According to new figures, the US economic growth slowed to an annual pace of 0.5% in Q1 of 2016.
That was a sharp fall from the 1.4% rate of growth in Q4 of 2015 and the slowest pace in two years.
The slowdown, which was bigger than most economists forecast, has been blamed on a fall in domestic demand and a strong dollar that has put a brake on exports.
With shoppers buying less, businesses have been reluctant to order new stock.
Consumer spending, which accounts for more than two-thirds of the US economy, increased at a rate of 1.9%, down from 2.4% in the previous quarter.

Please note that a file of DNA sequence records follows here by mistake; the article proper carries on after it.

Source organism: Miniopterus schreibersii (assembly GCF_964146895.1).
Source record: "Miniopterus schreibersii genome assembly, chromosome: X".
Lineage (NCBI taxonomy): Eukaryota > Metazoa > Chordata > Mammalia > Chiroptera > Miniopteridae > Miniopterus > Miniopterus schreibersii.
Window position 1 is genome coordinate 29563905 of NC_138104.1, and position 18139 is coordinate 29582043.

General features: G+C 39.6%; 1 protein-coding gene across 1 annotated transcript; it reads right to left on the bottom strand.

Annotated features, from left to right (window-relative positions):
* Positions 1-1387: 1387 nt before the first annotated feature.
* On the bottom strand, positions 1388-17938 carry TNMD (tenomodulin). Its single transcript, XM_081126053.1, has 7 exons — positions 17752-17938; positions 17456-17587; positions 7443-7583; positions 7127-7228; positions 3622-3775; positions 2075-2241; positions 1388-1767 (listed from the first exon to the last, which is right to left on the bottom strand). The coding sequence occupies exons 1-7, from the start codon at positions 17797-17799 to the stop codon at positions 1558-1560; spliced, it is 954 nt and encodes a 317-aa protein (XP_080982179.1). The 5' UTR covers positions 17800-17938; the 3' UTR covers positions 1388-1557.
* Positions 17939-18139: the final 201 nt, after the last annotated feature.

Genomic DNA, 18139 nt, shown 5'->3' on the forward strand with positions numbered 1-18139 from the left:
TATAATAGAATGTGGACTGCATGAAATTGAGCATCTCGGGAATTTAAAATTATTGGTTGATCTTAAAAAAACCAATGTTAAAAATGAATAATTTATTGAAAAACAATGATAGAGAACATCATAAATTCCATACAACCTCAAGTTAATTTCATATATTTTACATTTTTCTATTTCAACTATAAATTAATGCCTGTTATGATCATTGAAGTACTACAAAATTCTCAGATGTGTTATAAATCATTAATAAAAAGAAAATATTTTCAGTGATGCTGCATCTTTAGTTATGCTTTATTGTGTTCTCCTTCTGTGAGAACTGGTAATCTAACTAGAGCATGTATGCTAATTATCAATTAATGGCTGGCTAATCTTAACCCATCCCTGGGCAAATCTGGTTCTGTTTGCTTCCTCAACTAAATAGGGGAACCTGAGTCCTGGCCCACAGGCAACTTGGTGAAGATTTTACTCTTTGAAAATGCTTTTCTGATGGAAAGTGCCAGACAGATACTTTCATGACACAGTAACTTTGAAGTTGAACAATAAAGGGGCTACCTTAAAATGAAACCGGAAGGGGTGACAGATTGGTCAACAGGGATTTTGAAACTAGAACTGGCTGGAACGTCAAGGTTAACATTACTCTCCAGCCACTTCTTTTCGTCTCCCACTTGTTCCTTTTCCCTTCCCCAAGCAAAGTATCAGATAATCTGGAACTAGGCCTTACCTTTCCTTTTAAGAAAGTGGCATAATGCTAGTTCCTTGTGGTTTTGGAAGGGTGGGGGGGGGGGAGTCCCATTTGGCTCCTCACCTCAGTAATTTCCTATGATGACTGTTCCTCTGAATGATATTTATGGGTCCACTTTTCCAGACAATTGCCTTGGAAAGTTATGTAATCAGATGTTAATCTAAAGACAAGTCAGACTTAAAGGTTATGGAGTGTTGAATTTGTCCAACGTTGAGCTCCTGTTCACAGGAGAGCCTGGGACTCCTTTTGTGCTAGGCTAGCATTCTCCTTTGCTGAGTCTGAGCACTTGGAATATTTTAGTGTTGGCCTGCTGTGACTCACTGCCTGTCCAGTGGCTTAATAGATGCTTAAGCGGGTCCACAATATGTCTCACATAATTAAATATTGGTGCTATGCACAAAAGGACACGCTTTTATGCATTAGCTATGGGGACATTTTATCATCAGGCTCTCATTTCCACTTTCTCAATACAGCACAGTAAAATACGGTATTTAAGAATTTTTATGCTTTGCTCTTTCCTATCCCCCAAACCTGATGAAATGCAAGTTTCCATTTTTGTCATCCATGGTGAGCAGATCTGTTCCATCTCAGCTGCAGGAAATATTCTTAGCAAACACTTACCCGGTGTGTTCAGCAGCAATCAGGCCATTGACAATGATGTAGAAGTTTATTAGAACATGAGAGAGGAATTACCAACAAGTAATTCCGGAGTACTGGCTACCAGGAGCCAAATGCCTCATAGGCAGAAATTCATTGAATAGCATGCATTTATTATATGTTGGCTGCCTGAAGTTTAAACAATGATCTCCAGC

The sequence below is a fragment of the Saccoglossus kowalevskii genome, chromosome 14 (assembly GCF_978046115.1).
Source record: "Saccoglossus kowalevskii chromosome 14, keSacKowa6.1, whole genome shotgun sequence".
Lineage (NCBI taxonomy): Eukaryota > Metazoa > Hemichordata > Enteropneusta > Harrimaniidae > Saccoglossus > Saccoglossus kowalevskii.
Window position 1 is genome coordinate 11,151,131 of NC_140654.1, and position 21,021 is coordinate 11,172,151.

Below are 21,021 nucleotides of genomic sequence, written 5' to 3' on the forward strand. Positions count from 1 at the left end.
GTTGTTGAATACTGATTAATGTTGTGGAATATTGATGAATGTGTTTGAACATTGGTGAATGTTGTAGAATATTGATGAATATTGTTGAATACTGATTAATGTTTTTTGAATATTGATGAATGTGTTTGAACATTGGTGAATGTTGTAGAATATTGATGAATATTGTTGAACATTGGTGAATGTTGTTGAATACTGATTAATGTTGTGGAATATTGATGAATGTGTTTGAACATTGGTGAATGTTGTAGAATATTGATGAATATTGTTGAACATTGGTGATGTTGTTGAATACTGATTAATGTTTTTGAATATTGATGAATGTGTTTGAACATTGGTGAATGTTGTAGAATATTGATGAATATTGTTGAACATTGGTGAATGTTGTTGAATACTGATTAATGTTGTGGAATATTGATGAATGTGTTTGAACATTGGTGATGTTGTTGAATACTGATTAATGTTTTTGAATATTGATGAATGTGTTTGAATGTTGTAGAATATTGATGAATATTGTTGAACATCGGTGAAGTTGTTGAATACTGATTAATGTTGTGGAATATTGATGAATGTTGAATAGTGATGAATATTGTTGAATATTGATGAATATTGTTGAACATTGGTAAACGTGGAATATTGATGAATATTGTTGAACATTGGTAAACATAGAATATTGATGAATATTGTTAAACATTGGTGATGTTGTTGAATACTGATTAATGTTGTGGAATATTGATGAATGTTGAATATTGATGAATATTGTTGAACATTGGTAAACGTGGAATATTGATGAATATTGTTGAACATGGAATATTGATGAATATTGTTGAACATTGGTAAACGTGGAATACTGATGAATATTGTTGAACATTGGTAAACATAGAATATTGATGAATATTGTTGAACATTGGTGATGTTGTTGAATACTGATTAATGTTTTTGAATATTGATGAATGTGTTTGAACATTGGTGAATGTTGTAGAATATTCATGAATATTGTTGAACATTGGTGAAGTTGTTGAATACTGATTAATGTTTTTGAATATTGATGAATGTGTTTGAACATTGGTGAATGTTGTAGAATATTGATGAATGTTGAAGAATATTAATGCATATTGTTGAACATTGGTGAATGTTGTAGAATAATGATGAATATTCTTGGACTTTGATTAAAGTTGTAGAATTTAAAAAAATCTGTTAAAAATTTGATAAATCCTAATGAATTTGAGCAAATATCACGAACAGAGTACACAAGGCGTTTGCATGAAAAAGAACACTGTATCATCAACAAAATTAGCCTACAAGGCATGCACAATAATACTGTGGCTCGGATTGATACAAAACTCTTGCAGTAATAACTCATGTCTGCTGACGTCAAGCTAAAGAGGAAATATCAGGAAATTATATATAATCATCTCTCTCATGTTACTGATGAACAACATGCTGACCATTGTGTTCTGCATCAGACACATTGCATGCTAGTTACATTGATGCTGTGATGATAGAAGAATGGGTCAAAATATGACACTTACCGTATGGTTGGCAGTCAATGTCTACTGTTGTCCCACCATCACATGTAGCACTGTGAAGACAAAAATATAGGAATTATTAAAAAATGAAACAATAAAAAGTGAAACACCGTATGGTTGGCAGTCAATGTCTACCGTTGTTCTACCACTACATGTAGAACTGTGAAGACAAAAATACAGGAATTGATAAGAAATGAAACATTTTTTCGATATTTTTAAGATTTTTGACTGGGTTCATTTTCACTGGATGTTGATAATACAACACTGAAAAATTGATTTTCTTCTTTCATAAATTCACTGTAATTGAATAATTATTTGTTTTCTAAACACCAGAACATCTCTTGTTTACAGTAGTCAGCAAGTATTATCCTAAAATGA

Business investment fell by 5.9% – the biggest quarterly decline since the depths of the financial crisis in 2009.
Oil and gas exploration fell by a record 86% as energy companies cut back on spending following the dramatic slide in oil prices.
Although cheaper oil has given consumers more spare cash, it has also cut the profits of businesses dependent on the oil industry.
Despite the economy slowing, unemployment fell below 5% in January, and April 29 jobs report is expected to show steady growth in employment numbers.
On April 28, the Federal Reserve said that “labor market conditions have improved further even as growth in economic activity appears to have slowed”.